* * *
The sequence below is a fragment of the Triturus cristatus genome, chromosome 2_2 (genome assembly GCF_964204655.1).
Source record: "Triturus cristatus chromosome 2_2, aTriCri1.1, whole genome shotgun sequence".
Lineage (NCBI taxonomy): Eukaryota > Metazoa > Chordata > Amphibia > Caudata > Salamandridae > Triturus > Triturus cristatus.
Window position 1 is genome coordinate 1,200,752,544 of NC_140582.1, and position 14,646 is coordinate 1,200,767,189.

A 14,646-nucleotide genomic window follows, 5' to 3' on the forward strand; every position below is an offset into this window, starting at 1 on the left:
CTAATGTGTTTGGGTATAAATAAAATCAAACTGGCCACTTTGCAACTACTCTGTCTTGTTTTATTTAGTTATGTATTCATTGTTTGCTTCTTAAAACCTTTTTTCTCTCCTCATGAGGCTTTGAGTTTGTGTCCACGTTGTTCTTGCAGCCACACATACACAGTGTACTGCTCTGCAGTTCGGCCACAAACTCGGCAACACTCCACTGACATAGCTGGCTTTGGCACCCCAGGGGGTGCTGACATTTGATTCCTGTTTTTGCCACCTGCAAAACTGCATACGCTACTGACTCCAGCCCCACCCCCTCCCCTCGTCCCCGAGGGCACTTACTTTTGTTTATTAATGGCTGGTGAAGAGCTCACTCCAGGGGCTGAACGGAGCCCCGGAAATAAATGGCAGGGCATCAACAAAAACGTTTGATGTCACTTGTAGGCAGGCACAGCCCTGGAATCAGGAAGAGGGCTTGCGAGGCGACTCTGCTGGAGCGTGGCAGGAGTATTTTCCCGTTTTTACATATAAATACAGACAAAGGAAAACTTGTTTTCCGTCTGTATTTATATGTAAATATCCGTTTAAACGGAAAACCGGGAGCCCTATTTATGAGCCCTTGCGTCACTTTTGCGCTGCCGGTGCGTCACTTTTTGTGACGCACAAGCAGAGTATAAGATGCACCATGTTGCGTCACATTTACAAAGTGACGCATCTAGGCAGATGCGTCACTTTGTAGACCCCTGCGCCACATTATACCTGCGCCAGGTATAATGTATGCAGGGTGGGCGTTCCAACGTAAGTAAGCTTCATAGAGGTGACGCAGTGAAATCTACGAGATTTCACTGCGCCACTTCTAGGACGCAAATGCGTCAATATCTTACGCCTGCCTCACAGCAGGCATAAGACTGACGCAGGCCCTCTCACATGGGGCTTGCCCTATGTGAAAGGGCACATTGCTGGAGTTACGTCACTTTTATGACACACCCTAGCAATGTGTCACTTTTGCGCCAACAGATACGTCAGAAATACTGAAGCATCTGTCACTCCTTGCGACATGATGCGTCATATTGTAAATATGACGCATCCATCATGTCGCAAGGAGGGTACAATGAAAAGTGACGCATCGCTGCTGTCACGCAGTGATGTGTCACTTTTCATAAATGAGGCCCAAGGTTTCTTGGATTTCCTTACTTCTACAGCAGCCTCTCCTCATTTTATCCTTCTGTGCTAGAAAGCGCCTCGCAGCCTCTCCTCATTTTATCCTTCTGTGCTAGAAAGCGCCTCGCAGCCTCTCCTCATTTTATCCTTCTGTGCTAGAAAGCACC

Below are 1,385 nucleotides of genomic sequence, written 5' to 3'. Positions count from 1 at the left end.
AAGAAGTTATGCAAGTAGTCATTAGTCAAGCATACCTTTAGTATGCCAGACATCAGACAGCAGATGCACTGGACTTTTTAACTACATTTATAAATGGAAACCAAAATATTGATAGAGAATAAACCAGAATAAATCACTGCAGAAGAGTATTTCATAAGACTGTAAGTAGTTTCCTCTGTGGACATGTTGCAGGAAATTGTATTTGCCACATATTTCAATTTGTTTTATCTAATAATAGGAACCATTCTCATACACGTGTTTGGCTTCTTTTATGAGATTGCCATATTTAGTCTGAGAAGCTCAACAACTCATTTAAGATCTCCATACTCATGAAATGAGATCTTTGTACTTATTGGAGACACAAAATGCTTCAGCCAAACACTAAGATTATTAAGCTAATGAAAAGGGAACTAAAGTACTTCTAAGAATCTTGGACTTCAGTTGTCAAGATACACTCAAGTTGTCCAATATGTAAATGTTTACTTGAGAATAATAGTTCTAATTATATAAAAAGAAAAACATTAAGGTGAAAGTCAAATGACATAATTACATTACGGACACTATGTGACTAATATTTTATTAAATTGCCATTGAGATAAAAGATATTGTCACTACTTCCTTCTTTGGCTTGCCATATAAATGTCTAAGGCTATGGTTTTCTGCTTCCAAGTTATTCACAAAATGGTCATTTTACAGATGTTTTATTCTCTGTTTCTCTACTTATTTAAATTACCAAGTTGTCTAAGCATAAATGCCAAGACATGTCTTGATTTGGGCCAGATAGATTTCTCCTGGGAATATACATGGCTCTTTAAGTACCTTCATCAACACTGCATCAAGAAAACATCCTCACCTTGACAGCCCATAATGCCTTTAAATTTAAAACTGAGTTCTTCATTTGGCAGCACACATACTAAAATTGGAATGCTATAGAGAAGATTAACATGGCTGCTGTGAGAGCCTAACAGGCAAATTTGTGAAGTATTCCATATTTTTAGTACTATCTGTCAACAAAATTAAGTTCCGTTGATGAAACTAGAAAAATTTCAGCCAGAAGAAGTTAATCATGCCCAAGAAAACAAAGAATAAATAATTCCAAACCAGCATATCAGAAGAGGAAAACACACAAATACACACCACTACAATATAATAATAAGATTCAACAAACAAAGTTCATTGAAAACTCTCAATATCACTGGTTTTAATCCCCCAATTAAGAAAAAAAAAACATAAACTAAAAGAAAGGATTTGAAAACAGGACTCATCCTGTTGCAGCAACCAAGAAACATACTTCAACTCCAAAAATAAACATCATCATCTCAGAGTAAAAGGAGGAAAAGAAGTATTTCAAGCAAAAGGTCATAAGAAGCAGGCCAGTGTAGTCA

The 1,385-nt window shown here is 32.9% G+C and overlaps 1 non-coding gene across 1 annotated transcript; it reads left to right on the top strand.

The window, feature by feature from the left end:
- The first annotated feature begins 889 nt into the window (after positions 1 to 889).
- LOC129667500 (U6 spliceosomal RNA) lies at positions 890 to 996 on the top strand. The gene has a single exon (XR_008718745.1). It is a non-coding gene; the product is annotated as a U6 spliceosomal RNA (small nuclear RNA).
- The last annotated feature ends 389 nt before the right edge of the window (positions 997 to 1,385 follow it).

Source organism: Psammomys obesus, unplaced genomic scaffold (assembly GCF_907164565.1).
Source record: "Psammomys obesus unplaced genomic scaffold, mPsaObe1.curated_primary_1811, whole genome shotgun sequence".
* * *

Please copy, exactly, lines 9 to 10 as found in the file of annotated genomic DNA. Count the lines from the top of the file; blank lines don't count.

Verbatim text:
The 1,385-nt window shown here is 32.9% G+C and overlaps 1 non-coding gene across 1 annotated transcript; it reads left to right on the top strand.

The window, feature by feature from the left end: